The president of the Flemish right-wing N-VA party Bart De Wever hopes that after the Omicron wave, the Covid Safe Ticket (CST) can be dropped, he said in a statement on social media.
De Wever’s party, of which Flemish Minister-President Jan Jambon is also a member, has always stated that they are not a big fan of the CST, which they believe can lead to a “false sense of security.”
For him, the only potentially valid argument is that it might encourage people to get vaccinated. Within his party, there is a realisation that abolishing the CST in the middle of an infection wave and a campaign around for a booster vaccination is not a given.
“We hope that after the Omicron wave the minds will be ready for abolishing the CST. Especially in regions with a high vaccination rate, the usefulness is very low,” De Wever said, referring to Flanders in particular.
However, the CST will remain a reality internationally (the EU Digital Covid Certificate) for some time to come, and so it will need to remain available for trouble-free travel.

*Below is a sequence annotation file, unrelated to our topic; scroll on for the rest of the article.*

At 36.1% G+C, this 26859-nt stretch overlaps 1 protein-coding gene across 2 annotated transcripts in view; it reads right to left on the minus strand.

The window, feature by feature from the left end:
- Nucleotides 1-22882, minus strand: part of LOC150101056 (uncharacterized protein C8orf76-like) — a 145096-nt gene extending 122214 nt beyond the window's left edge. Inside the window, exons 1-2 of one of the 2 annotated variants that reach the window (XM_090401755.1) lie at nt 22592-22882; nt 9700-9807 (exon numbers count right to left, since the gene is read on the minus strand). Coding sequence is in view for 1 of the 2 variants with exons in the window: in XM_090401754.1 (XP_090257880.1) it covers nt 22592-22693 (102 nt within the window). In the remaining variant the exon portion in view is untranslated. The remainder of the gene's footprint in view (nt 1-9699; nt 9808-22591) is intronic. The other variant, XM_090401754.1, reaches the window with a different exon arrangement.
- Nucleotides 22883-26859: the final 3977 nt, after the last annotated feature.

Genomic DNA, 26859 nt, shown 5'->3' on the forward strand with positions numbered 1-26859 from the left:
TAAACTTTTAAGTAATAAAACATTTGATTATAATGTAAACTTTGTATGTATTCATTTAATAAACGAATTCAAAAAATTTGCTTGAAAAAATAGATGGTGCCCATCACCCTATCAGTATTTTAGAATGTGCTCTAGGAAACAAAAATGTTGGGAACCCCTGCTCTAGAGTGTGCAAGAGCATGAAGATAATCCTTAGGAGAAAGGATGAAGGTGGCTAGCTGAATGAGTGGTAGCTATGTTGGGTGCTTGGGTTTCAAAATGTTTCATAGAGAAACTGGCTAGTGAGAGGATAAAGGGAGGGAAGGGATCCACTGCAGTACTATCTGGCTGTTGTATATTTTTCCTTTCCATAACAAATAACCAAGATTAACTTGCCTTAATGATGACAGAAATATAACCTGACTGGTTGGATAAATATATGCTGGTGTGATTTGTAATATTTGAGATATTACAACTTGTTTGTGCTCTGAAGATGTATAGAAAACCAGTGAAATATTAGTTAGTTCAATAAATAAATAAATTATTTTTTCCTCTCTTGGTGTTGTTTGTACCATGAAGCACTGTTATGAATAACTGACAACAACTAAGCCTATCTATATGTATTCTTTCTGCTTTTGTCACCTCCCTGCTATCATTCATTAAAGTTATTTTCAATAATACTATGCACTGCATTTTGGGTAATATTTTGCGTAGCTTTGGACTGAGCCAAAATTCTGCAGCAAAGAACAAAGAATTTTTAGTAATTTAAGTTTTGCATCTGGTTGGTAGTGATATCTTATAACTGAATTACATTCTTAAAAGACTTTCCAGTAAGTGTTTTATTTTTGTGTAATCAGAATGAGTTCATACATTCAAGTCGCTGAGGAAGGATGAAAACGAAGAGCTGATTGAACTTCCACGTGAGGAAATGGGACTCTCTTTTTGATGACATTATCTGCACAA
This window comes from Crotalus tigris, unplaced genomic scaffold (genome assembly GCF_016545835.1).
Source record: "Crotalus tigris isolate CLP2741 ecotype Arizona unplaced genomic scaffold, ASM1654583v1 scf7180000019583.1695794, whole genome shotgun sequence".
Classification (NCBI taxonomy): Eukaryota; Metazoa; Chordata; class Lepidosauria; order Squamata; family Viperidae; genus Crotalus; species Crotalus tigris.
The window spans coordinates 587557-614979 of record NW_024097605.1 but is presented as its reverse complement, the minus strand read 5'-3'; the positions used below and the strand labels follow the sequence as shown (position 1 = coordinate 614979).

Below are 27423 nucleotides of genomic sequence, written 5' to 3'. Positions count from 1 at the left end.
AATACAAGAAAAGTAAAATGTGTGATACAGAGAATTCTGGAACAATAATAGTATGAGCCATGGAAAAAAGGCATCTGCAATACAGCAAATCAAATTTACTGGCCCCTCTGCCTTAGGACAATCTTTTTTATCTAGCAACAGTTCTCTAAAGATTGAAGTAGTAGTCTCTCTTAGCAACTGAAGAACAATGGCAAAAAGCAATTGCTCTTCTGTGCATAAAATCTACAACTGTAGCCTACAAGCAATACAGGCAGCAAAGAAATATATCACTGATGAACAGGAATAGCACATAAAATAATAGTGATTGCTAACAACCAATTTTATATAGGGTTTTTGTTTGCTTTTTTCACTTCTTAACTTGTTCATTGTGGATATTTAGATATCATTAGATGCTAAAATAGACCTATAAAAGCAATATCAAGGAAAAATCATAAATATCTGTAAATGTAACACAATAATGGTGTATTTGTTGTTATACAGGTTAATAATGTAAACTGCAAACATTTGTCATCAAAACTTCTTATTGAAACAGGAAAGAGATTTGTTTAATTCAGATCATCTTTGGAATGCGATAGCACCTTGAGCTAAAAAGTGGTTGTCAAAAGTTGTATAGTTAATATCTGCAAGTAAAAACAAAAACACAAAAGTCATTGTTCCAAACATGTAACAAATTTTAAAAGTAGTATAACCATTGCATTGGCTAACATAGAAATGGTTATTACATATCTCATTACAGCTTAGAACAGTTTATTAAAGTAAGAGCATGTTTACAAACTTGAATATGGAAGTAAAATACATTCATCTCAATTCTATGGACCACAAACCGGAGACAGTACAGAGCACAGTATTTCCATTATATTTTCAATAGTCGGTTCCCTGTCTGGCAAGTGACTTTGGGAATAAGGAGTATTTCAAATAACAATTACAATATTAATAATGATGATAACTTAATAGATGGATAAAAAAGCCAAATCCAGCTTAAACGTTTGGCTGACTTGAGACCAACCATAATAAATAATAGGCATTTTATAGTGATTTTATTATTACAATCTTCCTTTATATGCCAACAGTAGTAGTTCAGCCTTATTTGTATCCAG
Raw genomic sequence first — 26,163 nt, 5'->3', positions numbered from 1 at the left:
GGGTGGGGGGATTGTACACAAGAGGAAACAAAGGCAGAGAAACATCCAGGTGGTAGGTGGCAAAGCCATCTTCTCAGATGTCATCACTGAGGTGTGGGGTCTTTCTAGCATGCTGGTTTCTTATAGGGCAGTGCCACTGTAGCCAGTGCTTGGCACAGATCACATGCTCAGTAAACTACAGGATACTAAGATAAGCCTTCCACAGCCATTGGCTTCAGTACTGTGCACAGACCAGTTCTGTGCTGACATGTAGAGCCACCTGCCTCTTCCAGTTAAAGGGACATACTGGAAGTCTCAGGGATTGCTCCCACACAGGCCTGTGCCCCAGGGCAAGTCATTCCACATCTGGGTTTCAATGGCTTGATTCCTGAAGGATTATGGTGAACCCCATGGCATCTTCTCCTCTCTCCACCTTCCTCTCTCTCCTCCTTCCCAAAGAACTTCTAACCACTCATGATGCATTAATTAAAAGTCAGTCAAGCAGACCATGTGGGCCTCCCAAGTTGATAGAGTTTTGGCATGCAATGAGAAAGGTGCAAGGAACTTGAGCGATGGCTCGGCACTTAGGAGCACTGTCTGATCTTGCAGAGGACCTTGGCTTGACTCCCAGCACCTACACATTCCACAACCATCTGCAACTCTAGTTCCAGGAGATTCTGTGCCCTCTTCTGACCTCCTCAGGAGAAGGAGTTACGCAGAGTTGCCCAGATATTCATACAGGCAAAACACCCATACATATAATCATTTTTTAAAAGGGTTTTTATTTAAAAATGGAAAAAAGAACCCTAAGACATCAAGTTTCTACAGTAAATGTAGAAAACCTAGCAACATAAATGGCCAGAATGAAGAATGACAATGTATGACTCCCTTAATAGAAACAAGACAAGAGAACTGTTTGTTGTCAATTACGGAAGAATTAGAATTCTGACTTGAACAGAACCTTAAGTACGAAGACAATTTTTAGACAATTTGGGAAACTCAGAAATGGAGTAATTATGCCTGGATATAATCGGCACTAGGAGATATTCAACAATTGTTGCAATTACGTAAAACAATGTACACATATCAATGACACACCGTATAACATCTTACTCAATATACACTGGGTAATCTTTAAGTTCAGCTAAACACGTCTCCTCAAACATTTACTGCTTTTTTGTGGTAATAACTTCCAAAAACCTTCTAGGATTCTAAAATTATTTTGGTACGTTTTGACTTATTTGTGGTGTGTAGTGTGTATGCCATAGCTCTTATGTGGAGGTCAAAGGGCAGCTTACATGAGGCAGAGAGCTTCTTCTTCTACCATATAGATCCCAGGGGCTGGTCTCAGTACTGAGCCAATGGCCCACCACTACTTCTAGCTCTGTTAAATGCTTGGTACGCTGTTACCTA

As far as compulsory vaccination is concerned, N-VA wants to enter the debate with an open mind, and with all scientific arguments. “In this country, only one vaccine is compulsory today: the polio vaccine. The bar is therefore historically very high before a compulsory vaccination is legally enshrined.”
Still, De Wever and his party underlined that “we absolutely must continue” to defend vaccination. “First and foremost, for the protection of the individual. With vaccines, science has undeniably achieved a miracle in terms of disease progression and mortality. All reliable figures demonstrate this.”
Additionally, De Wever sees growing optimism about the course of the pandemic among the experts. “The hope is now even openly expressed that we are moving towards an endemic situation.”
“If this hope turns out to be justified, the approach to the coronavirus will eventually resemble the approach to the flu: with a focus on vaccinating especially vulnerable people before the winter season. In that context, the evidence does not point towards compulsory vaccination for the time being.”